Prelude to a Partnership

by Nix
(crimsonquills AT gmail DOT com)


Author's Notes: This is what I've been calling the "Mike in absentia" fic. He doesn't appear directly, but...well, you'll see. Not betaed, because I don't have a beta in this fandom, but also because it's short and I'm impatient.


Wheeler raised a hand and rubbed at the back of her neck, trying to ease the tension there, but didn't lift her eyes from the report she was proofreading. Just ten more minutes and it'd be done.

"Wheeler!"

Her head jerked up and she winced a little at the sudden strain on already tired muscles. Captain Ross was standing in his office door. Catching her gaze, he tilted his head towards the interior of his office before stepping back inside.

Wheeler set the pen she was holding down and stood. Her stomach tightened in anticipation. There were a hundred things Ross could need to speak with her about, but she couldn't help hoping he'd have news about the request she'd put in. She knew 32 was a little young for it, but between her undercover work and Ross's support, she'd decided to take the chance.

Inside his office Ross was perched on the front edge of his desk. He nodded for her to sit, so she sat. "What's up?" Wheeler asked, carefully filtering the tension out of her voice.

Ross smiled broadly. "I have good news and I have..." he paused, the smile fading a bit, "news."

Wheeler raised an eyebrow at the pause, but all she said was, "Good news first?"

The smile came back. "Your transfer was approved. You're coming with me to the Major Case Squad."

Letting go a breath of pure relief, Wheeler grinned back at Ross. "Thanks, Captain," she said.

Ross shook his head. "Don't thank me, Wheeler. You're a good detective, you earned this."

Maybe so, but she knew she wouldn't have gotten it if Ross hadn't been pulling for her. She let it go, just enjoying the glow of pride for a moment. Which reminded her... "So what's the...news?" Wheeler asked, duplicating Ross's pause eloquently.

His expression sobered. "It's who your partner is going to be."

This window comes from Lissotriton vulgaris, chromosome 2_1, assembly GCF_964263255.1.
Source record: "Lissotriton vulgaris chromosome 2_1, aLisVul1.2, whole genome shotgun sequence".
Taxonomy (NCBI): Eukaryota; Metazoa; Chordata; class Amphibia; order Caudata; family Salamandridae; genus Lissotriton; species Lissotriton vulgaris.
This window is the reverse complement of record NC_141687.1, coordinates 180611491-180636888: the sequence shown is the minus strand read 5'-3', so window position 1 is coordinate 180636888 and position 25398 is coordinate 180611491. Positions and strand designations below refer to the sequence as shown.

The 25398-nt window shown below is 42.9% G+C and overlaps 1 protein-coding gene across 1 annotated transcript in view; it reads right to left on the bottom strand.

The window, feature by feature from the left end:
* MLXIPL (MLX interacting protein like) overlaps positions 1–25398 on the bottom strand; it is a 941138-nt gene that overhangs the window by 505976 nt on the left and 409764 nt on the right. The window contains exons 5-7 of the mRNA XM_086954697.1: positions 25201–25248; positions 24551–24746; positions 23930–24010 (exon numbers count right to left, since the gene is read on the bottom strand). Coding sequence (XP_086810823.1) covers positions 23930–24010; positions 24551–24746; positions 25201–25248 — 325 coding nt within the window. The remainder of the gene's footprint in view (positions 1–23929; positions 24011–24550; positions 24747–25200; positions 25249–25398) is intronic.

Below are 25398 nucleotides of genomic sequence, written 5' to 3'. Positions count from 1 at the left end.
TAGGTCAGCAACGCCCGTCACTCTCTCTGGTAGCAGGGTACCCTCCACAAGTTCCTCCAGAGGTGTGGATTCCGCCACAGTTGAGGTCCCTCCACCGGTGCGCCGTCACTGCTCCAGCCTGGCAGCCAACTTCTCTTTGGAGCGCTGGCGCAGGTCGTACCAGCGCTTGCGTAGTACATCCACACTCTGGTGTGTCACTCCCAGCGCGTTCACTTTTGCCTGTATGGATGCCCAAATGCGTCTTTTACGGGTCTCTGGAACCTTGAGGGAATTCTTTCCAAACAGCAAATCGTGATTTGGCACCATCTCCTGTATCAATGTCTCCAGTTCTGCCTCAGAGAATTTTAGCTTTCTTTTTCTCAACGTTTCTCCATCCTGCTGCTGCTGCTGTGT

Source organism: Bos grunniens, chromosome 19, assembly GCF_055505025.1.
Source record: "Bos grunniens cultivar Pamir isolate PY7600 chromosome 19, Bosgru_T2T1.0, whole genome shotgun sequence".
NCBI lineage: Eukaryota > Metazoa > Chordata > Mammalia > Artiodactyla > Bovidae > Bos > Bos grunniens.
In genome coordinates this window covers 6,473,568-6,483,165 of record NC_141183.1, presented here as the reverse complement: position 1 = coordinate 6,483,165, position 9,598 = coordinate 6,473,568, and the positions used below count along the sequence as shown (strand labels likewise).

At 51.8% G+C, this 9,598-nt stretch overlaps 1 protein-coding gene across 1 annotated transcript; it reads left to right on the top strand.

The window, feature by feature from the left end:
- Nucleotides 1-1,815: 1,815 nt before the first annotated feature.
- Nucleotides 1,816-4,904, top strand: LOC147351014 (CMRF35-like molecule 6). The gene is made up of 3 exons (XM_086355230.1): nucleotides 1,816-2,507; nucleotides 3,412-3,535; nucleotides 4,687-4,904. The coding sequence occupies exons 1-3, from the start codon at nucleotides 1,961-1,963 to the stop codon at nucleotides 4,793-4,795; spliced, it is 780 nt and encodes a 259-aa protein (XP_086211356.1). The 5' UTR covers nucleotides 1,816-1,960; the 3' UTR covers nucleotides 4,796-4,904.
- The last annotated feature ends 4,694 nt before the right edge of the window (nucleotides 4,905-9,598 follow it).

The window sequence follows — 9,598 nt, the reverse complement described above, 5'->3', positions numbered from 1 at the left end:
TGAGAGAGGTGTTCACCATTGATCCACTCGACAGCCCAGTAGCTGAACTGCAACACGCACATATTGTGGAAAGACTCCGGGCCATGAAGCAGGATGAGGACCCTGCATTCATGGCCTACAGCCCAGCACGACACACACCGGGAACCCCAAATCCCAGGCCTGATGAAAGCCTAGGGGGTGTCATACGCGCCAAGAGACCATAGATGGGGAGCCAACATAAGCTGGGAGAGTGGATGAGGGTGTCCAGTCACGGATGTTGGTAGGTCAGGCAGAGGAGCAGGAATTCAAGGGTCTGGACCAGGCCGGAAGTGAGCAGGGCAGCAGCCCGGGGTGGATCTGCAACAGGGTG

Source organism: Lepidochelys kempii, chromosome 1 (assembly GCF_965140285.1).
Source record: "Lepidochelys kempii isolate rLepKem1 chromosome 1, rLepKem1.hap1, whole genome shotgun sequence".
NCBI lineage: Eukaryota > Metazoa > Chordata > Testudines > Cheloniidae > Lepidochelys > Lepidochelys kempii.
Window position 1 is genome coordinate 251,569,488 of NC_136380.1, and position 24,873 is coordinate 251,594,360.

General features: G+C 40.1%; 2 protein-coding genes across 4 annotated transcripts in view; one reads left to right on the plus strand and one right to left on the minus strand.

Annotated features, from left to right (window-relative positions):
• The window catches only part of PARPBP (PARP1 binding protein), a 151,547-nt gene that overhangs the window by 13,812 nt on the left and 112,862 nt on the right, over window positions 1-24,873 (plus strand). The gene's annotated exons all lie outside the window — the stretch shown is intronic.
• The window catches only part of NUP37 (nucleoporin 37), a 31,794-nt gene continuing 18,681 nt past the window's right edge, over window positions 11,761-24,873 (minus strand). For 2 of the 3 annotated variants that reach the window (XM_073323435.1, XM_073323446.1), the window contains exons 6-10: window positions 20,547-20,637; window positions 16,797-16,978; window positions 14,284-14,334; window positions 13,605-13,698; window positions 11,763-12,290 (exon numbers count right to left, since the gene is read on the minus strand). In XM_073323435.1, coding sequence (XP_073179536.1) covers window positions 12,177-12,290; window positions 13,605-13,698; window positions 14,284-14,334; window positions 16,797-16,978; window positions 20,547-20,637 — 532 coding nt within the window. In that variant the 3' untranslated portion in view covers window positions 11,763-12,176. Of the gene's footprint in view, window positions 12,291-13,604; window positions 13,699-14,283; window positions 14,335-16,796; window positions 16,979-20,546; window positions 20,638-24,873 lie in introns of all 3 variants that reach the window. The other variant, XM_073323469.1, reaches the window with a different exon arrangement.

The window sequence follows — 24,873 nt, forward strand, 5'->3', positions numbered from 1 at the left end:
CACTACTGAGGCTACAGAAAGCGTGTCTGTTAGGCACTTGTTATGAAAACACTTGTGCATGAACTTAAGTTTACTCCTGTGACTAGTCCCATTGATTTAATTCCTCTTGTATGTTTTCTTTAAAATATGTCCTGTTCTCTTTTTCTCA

Wheeler blinked. That, she hadn't been expecting. They wouldn't stick her with a newbie, not when she was a newbie herself--to the squad if not to the work--but she couldn't imagine what else would make Ross react like this. "Who?"

"Mike Logan."

"I thought he was buried on Staten Island," Wheeler said, frowning. She'd heard about Logan. Hell, anyone who'd been on the force for more than a year had heard about Logan.

Ross shook his head and crossed his arms over his chest. "James Deakins burned up a bunch of favors doing it, but he got Logan transferred to Major Case about a year ago."

"And he already needs a new partner?" Wheeler asked warily. According to the grapevine, Logan had been through five partners, two of them shot. This would make six.

"Barek requested a transfer," Ross said. "Personal reasons. She worked alone for a long time before Deakins tried her with Logan. From what I've heard, she didn't adapt too well. Deakins's resignation was the last straw."

"Captain--" Wheeler began.

"Wheeler," Ross said firmly, holding her gaze, "don't jump to conclusions about your new partner. Logan is a good cop. Give him a chance to show you that before you start treating him like the enemy."

"With all due respect, sir, you haven't even met him," Wheeler said carefully.

"No, I haven't." Ross's voice was calm. "But I know that James Deakins put his ass on the line to get him for his team, I know that Anita Van Buren tried three times to bring Logan back to the 2-7 before that, and I know he has a solve rate that makes other detectives look like they're sleeping on the job. I'm not taking this on faith, Megan. I checked up on the man. Everyone says the same things: he's got a Hell of a temper, he couldn't care less about treading carefully around rich and powerful, and he's honest to a fault." Ross smiled wryly. "A little too honest for his own good, given the first two points."

Wheeler shifted uncomfortably in her chair for a moment, but forged onward. "All that might make him a good detective, sir, but he doesn't sound like the kind of person that should be working major cases."

Ross smiled wryly. "I don't know. Maybe Major Case needs someone who's willing to stare the politicos down."

Given that MCS worked the kind of cases in which the movers and shakers were witnesses at the least and perpetrators all too often, Ross had a point. Wheeler sighed and resigned herself to becoming grist for the force's gossip mill for awhile. "So when do we start?"

"End of the month," Ross said, relaxing a little. She nodded and rose to go back to her desk. "Wheeler?" Ross called out as she reached the door. She paused and turned around again. "Don't expect Logan to warm up to you too fast," Ross said. "Three partners left him, one way or another, and the other three are pretty closely associated with his disgrace, even if they didn't personally have anything to do with it. He's probably a little gun shy at this point."

Wheeler nodded her understanding and returned to her desk, her mind already working the problem. If Logan was planning on staying detached, friendly overtures were only going to remind him to keep his distance. The trick was to get him to make the overtures. Wheeler smiled to herself as she picked up her pen.

Rumour had it Logan had been quite the ladies' man. Time to see if he could still tell when a girl was playing hard to get.

--End--